London — Key international airlines including British Airways and Lufthansa said Wednesday they have suspended all direct flights to and from mainland China due to the coronavirus outbreak, further denting spot jet fuel demand.
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The news follows on from a series of carriers cancelling or reducing flights to China including American Airlines, United Airlines, Swiss International Air Lines and Austrian Airlines.
The virus, which has claimed more than 100 lives, is causing analysts to cut their oil demand growth forecasts for 2020 significantly.
Oil prices have fallen sharply in the past 10 days, with ICE Brent futures dropping more than 8% to around $59/b, although in late afternoon trading in London Wednesday, they had recovered to around $60/b.
A direct flight from London Heathrow airport to Beijing Capital International airport -- a key Europe-China route -- normally lasts around 11 hours and estimates gathered by S&P Global Platts indicate it carries 80-90 mt of aviation fuel.
In the first three quarters of 2019 global jet fuel demand averaged 8.01 million b/d, against total oil demand of 100.83 million b/d, according to Platts calculations based on International Energy Agency data.
Demand growth for aviation fuel has recently been heavily concentrated in China, Southeast Asia and South Asia.
The IEA estimates Chinese jet/kerosene 2019 demand at 858,000 b/d, up 5.7% on the year.
Concerns on prompt jet fuel demand are beginning to affect the oil products complex.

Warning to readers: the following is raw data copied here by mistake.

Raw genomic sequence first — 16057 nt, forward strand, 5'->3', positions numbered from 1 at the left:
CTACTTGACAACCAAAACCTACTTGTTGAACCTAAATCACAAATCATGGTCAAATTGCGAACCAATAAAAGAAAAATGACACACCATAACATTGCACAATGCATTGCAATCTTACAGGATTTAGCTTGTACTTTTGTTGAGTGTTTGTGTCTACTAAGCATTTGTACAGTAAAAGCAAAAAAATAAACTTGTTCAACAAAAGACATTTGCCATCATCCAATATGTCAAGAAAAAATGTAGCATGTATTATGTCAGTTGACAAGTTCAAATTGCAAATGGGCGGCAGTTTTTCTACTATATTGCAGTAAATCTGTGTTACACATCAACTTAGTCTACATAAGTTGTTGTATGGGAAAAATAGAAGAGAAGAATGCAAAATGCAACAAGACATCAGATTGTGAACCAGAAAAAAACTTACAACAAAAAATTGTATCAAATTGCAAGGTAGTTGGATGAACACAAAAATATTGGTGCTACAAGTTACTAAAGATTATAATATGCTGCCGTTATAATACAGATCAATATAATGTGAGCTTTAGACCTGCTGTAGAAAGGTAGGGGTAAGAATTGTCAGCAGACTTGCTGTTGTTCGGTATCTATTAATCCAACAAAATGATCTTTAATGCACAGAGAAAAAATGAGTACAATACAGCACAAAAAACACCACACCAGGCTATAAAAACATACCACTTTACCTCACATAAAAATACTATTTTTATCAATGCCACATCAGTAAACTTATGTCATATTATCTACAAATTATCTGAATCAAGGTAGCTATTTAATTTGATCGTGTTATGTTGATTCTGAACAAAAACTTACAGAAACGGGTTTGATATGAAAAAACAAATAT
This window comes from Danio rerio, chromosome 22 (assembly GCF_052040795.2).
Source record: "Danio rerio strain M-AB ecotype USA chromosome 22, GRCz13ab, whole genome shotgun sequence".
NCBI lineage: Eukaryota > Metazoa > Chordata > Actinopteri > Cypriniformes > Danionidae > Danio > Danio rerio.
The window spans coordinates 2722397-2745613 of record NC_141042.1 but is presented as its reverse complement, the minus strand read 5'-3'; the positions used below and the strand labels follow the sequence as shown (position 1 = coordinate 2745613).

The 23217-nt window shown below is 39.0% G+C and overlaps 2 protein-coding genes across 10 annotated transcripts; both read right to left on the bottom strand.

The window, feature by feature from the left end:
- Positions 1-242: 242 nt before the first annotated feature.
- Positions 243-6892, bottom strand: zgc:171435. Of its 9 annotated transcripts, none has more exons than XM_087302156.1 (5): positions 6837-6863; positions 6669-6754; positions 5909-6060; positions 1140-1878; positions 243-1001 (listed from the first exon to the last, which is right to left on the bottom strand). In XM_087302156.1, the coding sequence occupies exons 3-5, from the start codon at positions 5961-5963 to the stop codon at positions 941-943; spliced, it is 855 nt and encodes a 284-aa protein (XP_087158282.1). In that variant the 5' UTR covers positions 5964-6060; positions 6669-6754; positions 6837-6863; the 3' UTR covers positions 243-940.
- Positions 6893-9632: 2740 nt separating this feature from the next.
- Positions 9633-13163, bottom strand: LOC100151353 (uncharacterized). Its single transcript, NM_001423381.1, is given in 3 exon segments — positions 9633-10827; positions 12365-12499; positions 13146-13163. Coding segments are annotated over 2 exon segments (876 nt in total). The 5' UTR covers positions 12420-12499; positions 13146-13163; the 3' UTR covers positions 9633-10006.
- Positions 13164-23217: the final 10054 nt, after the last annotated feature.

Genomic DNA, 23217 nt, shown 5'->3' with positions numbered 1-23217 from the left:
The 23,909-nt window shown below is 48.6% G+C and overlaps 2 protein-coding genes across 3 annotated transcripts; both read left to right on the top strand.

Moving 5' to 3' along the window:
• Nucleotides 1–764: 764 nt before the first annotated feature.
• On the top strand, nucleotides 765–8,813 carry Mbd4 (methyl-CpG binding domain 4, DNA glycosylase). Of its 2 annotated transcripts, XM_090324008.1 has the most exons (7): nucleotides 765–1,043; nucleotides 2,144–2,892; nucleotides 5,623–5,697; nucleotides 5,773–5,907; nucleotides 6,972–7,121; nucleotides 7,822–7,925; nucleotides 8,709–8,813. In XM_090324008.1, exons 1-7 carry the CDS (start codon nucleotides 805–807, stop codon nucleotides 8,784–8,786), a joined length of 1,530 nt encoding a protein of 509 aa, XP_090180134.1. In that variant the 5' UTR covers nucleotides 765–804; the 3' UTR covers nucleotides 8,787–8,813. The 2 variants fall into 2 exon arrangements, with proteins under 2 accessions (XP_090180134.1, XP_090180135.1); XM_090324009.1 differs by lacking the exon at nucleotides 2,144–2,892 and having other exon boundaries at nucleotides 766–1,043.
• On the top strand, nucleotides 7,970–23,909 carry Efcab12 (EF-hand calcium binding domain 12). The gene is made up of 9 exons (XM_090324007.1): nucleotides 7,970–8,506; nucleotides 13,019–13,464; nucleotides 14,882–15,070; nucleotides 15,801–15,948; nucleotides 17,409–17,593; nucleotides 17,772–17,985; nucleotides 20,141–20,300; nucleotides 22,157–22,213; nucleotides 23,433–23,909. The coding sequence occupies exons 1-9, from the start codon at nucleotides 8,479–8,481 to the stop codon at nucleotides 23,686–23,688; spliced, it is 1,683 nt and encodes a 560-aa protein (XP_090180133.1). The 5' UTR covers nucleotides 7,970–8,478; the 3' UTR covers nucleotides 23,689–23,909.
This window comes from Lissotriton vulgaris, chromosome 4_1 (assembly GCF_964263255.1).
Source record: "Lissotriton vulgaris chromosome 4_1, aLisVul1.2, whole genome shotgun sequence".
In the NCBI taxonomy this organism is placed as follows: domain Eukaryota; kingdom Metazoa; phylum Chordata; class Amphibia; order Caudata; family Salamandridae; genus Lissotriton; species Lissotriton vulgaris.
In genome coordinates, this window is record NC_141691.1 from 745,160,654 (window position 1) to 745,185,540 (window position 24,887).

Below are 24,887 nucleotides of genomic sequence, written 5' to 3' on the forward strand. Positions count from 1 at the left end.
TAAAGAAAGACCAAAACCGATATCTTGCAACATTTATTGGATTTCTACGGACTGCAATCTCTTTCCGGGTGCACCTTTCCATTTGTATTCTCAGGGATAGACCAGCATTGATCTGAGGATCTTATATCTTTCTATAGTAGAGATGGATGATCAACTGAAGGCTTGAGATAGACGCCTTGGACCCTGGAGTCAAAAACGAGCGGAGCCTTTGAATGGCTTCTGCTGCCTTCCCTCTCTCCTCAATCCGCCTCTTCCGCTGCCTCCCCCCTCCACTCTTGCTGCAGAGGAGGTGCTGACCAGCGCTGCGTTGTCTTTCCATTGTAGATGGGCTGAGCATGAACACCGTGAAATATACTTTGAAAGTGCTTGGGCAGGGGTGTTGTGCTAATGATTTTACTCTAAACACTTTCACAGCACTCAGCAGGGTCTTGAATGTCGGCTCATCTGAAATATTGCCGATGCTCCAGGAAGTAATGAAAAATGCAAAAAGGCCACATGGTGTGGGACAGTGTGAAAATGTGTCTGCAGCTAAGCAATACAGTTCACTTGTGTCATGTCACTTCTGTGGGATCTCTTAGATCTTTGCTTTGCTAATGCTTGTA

Jet crack spreads -- measuring the differential between an oil product and the crude from which it is derived -- have narrowed against Brent crude amid expectations of lower demand.
The Singapore jet/kero crack spread ended Tuesday at $8.88/b, down from $11.34/b as of January 20, Platts data shows. The Rotterdam jet/kero crack ended Tuesday at $12.90/b, down from $14.17/b January 20. The US Atlantic Coast jet crack ended Tuesday at $12.68/b, down from $14.18/b January 17.
The European jet market remains weighed down by low demand and, with some Europe-China flights already impacted, the outlook is mostly bearish.
One jet fuel trader said that, if the pace of flight cuts accelerates, it "is quite a big game changer."
"It will be a race to the bottom. The macro environment suggests it's going to fall quite a lot. January is a weak month anyway," he added.
"Aviation is always risk averse. When buying fuel you don't start with price, you start with risk," said another trader.
Platts Analytics is forecasting a catastrophic drop of oil demand of 2.6 million b/d in February and 2 million b/d in March, according to its worst-case scenario.
"In best-case, it drops by 900,000 b/d in February and 650,000 b/d in March," it added.
"Crucially, both scenarios are assumed to be short-lived, as this is a common trait with the overwhelming majority of the epidemic outbreaks. Therefore, we assume the impact will fizzle out by June-July," Platts Analytics said.
The Chinese government has extended the Lunar New Year holiday, closing businesses in key provinces and suspending air and rail travel in a bid to contain the virus.
The US Centers for Disease Control expanded its non-essential travel warning to all of China.